This was my capstone assignment for my multimedia journalism class this semester. I researched an unusual mortality event that has been occurring since 2013 with Southern California pinnipeds, commonly known as seals and sea lions.
San Diego’s Pinnipeds Just Can’t Catch a Break
By: Emily Alvarenga
April 26, 2017
SAN DIEGO – It’s busier than normal at the Pacific Marine Mammal Center (PMMC) in Laguna Beach, California. There are over 180 mouths to feed when typically, there are less than a quarter of that amount. Mimicking the way pinnipeds catch fish in the wild, volunteers grab big black boards to hide their feet as they throw buckets of fish into the pool to feed the barking seals and sea lions.
PMMC staff rescues, rehabilitates and releases marine mammals, predominantly pinnipeds, back into the wild in partnership with the National Oceanic and Atmospheric Administration (NOAA), a federal agency within the U.S. Department of Commerce. Patients are made up of fur seals, elephant seals and sea lions – and they outnumber staff 10-to-1. PMMC Director of Animal Care Michele Hunter says caring for so many animals takes a definite toll on the center.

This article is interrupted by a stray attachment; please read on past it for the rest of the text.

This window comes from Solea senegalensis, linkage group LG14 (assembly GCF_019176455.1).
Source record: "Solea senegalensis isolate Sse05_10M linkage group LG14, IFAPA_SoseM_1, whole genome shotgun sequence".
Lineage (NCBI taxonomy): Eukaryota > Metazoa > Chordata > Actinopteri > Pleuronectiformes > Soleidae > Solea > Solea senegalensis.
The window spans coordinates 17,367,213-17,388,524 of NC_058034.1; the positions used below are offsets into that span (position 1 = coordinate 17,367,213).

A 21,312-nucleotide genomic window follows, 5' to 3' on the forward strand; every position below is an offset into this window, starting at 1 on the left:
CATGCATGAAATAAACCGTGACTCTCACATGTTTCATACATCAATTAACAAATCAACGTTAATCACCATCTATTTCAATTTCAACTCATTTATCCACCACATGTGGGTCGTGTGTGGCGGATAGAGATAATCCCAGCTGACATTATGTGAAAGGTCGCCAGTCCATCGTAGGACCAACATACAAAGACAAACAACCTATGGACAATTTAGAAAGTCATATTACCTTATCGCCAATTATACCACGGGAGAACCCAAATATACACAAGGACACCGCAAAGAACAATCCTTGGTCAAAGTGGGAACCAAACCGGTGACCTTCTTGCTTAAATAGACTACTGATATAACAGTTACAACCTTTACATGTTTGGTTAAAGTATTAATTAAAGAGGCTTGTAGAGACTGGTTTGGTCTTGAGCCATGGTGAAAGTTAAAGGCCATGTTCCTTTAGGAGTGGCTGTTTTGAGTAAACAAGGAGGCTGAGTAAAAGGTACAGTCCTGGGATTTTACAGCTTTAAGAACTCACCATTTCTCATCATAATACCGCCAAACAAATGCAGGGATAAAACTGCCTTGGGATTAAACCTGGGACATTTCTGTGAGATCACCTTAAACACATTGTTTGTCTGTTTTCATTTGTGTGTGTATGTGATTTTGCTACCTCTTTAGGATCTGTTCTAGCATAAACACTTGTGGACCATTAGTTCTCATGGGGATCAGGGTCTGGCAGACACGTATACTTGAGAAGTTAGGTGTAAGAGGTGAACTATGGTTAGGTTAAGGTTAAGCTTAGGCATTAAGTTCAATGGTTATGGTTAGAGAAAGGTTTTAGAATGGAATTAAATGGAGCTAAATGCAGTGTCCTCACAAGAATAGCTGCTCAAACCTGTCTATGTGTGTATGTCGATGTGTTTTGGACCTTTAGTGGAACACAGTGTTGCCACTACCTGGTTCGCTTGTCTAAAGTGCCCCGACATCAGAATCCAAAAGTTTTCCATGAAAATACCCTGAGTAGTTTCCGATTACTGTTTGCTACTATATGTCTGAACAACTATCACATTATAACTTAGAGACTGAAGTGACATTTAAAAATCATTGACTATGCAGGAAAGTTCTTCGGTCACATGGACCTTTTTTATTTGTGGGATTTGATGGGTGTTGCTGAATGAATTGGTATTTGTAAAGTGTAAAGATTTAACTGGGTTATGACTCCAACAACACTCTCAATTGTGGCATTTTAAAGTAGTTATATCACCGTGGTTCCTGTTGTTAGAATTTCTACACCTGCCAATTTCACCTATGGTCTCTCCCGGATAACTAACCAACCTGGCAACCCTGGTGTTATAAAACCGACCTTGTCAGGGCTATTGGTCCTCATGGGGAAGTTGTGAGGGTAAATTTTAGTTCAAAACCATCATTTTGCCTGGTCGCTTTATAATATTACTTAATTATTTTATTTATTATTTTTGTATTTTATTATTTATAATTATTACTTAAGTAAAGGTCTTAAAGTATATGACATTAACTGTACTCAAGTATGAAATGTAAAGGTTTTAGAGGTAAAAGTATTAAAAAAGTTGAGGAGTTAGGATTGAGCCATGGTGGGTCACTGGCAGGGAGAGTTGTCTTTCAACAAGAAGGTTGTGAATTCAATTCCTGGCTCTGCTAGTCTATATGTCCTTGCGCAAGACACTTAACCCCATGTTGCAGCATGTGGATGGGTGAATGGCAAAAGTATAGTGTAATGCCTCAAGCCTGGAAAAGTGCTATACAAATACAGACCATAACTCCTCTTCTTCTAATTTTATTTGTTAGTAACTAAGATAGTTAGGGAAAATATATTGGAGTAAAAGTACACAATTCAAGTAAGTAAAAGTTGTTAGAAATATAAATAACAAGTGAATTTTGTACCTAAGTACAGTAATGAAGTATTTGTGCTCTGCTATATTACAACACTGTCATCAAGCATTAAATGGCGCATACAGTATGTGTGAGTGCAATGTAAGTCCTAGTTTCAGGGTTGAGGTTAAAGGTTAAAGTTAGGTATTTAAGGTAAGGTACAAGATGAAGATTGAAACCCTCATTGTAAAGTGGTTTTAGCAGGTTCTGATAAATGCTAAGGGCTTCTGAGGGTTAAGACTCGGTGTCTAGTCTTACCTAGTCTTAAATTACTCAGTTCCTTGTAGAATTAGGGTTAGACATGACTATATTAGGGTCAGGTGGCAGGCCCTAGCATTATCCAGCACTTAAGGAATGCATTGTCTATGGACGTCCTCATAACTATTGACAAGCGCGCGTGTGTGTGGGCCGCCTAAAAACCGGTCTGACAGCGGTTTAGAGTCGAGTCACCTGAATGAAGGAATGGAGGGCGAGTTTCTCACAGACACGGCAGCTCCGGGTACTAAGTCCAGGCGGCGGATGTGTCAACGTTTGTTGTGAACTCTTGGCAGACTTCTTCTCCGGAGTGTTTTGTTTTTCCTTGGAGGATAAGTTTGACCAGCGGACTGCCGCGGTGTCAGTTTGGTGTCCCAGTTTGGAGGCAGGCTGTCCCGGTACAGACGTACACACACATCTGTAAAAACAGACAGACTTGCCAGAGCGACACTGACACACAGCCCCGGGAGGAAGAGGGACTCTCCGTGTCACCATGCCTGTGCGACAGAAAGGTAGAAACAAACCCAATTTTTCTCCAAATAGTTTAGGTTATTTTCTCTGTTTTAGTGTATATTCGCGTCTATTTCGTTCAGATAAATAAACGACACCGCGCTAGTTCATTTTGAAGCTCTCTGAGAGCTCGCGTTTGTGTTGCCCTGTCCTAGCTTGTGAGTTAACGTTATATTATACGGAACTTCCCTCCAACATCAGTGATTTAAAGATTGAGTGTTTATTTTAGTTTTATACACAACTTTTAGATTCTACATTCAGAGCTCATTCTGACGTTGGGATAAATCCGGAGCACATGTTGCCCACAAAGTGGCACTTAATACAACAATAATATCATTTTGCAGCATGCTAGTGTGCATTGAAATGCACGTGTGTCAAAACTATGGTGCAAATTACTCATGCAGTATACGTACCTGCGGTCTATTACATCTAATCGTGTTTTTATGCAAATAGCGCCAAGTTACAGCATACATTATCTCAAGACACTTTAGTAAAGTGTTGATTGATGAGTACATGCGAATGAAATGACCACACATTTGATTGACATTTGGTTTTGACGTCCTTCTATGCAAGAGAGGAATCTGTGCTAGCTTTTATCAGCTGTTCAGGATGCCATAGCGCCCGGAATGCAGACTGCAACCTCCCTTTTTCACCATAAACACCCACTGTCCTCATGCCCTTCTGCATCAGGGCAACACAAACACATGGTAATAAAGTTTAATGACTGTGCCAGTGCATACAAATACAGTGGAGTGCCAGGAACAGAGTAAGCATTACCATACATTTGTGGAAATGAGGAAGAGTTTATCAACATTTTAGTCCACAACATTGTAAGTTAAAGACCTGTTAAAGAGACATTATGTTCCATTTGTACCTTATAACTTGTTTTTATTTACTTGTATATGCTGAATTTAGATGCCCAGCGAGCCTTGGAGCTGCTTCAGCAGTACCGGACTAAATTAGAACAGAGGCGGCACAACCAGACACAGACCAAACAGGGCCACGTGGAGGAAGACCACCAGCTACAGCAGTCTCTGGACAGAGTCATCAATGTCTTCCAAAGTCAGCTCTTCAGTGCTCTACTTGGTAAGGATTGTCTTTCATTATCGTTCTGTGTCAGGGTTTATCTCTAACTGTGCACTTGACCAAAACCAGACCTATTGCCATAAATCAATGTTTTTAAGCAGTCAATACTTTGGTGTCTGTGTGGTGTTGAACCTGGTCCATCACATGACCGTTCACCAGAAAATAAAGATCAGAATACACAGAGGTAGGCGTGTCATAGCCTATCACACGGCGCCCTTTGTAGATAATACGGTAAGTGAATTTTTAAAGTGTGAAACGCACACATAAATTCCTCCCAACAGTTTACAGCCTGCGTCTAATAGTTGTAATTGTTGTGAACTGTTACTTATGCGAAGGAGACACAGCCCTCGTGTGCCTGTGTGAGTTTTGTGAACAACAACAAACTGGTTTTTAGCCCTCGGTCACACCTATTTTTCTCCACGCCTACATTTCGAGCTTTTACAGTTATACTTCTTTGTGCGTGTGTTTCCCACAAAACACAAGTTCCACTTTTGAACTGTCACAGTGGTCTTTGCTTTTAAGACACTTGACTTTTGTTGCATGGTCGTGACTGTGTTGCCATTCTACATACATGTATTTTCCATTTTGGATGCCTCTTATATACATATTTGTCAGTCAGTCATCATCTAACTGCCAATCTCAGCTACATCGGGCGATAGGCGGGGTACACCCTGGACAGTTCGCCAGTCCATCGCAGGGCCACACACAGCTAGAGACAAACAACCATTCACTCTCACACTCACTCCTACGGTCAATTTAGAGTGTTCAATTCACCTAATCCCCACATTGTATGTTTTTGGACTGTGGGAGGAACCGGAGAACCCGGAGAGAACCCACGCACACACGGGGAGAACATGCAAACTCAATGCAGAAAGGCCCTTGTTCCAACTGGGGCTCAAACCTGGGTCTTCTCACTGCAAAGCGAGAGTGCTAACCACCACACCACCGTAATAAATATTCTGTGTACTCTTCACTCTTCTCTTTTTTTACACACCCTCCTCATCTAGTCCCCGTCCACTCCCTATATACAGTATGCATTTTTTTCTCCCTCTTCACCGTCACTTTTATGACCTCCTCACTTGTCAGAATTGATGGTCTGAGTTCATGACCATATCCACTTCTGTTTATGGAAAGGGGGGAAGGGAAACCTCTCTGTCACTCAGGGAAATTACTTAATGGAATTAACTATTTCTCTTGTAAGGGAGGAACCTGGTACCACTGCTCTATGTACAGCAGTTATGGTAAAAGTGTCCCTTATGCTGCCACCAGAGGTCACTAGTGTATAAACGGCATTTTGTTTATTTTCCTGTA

“It’s physically and mentally challenging,” Hunter said. “It affects us financially – we need more fish, medications, fluids, supplies and gas for rescue trucks, and our water bill is higher. Plus, the number of staff and volunteers increases to continue to treat our patients with the best possible care.”
This scene is not uncommon. Pinnipeds in Southern California are being stranded at an alarming rate. An Unusual Mortality Event (UME) has been declared as of 2013, and the Marine Mammal Stranding Network, a division of NOAA established under the Marine Mammal Protection Act to respond to marine mammal strandings, has been struggling to keep up with the high number of pinnipeds in need of rescue.